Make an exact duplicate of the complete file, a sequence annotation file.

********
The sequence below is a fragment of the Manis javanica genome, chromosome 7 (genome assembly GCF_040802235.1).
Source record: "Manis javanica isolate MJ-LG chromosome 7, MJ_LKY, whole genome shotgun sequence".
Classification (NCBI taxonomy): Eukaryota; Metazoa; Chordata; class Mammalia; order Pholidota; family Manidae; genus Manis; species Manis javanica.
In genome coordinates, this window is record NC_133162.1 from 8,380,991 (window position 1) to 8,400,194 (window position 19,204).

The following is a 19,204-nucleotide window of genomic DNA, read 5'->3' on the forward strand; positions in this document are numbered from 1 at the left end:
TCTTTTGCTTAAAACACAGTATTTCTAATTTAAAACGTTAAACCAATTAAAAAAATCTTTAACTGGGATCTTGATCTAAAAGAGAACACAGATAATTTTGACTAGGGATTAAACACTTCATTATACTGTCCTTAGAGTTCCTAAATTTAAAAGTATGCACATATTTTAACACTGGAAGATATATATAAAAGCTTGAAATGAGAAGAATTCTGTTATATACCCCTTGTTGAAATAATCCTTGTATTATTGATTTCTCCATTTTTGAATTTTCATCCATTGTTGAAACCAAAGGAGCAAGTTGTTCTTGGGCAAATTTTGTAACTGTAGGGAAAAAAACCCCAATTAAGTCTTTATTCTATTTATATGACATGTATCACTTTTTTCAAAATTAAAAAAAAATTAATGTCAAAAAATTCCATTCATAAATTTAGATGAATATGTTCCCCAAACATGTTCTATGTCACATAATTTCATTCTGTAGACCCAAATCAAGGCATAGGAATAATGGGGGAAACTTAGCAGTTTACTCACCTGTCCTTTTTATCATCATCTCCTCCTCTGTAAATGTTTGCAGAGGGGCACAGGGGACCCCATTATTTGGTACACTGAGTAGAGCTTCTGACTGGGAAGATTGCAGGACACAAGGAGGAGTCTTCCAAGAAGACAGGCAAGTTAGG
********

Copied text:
The sequence below is a fragment of the Manis javanica genome, chromosome 7 (genome assembly GCF_040802235.1).
Source record: "Manis javanica isolate MJ-LG chromosome 7, MJ_LKY, whole genome shotgun sequence".
Classification (NCBI taxonomy): Eukaryota; Metazoa; Chordata; class Mammalia; order Pholidota; family Manidae; genus Manis; species Manis javanica.
In genome coordinates, this window is record NC_133162.1 from 8,380,991 (window position 1) to 8,400,194 (window position 19,204).

The following is a 19,204-nucleotide window of genomic DNA, read 5'->3' on the forward strand; positions in this document are numbered from 1 at the left end:
TCTTTTGCTTAAAACACAGTATTTCTAATTTAAAACGTTAAACCAATTAAAAAAATCTTTAACTGGGATCTTGATCTAAAAGAGAACACAGATAATTTTGACTAGGGATTAAACACTTCATTATACTGTCCTTAGAGTTCCTAAATTTAAAAGTATGCACATATTTTAACACTGGAAGATATATATAAAAGCTTGAAATGAGAAGAATTCTGTTATATACCCCTTGTTGAAATAATCCTTGTATTATTGATTTCTCCATTTTTGAATTTTCATCCATTGTTGAAACCAAAGGAGCAAGTTGTTCTTGGGCAAATTTTGTAACTGTAGGGAAAAAAACCCCAATTAAGTCTTTATTCTATTTATATGACATGTATCACTTTTTTCAAAATTAAAAAAAAATTAATGTCAAAAAATTCCATTCATAAATTTAGATGAATATGTTCCCCAAACATGTTCTATGTCACATAATTTCATTCTGTAGACCCAAATCAAGGCATAGGAATAATGGGGGAAACTTAGCAGTTTACTCACCTGTCCTTTTTATCATCATCTCCTCCTCTGTAAATGTTTGCAGAGGGGCACAGGGGACCCCATTATTTGGTACACTGAGTAGAGCTTCTGACTGGGAAGATTGCAGGACACAAGGAGGAGTCTTCCAAGAAGACAGGCAAGTTAGG